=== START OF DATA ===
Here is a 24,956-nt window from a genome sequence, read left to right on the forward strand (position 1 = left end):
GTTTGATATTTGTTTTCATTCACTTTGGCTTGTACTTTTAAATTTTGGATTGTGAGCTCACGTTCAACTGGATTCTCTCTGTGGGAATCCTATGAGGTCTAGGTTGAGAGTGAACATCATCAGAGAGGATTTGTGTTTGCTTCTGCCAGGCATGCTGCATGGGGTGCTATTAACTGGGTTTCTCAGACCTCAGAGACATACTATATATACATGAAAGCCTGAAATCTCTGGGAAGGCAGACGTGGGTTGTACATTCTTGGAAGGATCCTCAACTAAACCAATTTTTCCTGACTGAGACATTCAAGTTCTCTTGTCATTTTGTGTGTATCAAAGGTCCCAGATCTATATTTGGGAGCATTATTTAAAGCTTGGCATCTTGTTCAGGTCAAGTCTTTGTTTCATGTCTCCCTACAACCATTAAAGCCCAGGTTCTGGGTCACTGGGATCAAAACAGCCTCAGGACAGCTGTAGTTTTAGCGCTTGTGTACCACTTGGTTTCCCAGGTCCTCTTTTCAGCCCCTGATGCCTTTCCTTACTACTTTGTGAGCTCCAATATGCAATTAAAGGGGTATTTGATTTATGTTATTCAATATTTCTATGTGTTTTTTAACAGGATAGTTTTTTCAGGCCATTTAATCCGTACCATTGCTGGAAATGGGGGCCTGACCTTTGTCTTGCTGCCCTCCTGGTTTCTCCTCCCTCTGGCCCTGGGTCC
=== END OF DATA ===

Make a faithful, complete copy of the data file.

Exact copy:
Here is a 24,956-nt window from a genome sequence, read left to right on the forward strand (position 1 = left end):
GTTTGATATTTGTTTTCATTCACTTTGGCTTGTACTTTTAAATTTTGGATTGTGAGCTCACGTTCAACTGGATTCTCTCTGTGGGAATCCTATGAGGTCTAGGTTGAGAGTGAACATCATCAGAGAGGATTTGTGTTTGCTTCTGCCAGGCATGCTGCATGGGGTGCTATTAACTGGGTTTCTCAGACCTCAGAGACATACTATATATACATGAAAGCCTGAAATCTCTGGGAAGGCAGACGTGGGTTGTACATTCTTGGAAGGATCCTCAACTAAACCAATTTTTCCTGACTGAGACATTCAAGTTCTCTTGTCATTTTGTGTGTATCAAAGGTCCCAGATCTATATTTGGGAGCATTATTTAAAGCTTGGCATCTTGTTCAGGTCAAGTCTTTGTTTCATGTCTCCCTACAACCATTAAAGCCCAGGTTCTGGGTCACTGGGATCAAAACAGCCTCAGGACAGCTGTAGTTTTAGCGCTTGTGTACCACTTGGTTTCCCAGGTCCTCTTTTCAGCCCCTGATGCCTTTCCTTACTACTTTGTGAGCTCCAATATGCAATTAAAGGGGTATTTGATTTATGTTATTCAATATTTCTATGTGTTTTTTAACAGGATAGTTTTTTCAGGCCATTTAATCCGTACCATTGCTGGAAATGGGGGCCTGACCTTTGTCTTGCTGCCCTCCTGGTTTCTCCTCCCTCTGGCCCTGGGTCC